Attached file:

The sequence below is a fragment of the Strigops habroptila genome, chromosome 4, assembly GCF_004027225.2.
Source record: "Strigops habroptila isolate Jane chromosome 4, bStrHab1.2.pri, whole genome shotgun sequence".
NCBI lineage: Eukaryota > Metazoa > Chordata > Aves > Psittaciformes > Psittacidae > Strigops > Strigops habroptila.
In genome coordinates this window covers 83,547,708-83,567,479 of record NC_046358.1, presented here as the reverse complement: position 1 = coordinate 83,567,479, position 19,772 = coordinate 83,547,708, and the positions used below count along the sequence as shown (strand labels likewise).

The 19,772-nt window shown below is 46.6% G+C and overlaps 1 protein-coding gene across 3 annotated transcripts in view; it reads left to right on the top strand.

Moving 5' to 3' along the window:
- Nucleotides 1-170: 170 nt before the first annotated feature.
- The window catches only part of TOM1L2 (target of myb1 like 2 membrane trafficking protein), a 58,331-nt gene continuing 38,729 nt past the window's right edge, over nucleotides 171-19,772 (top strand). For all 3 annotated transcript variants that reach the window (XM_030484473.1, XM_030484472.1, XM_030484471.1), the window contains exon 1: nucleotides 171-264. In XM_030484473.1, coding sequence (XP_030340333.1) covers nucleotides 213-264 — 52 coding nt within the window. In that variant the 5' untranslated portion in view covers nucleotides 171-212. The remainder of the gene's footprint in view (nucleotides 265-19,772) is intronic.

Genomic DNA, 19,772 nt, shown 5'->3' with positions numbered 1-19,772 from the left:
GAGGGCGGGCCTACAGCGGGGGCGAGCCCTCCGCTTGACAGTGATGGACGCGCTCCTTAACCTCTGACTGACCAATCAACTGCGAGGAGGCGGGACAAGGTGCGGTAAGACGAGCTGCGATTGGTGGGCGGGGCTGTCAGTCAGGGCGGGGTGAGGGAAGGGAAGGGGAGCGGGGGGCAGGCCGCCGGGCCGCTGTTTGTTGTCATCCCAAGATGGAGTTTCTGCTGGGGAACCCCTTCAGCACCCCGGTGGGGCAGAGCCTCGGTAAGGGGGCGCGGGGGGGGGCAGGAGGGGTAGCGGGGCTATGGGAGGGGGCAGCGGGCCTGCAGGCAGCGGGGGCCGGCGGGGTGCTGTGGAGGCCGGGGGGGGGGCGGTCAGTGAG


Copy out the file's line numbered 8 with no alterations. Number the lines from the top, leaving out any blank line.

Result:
- The window catches only part of TOM1L2 (target of myb1 like 2 membrane trafficking protein), a 58,331-nt gene continuing 38,729 nt past the window's right edge, over nucleotides 171-19,772 (top strand). For all 3 annotated transcript variants that reach the window (XM_030484473.1, XM_030484472.1, XM_030484471.1), the window contains exon 1: nucleotides 171-264. In XM_030484473.1, coding sequence (XP_030340333.1) covers nucleotides 213-264 — 52 coding nt within the window. In that variant the 5' untranslated portion in view covers nucleotides 171-212. The remainder of the gene's footprint in view (nucleotides 265-19,772) is intronic.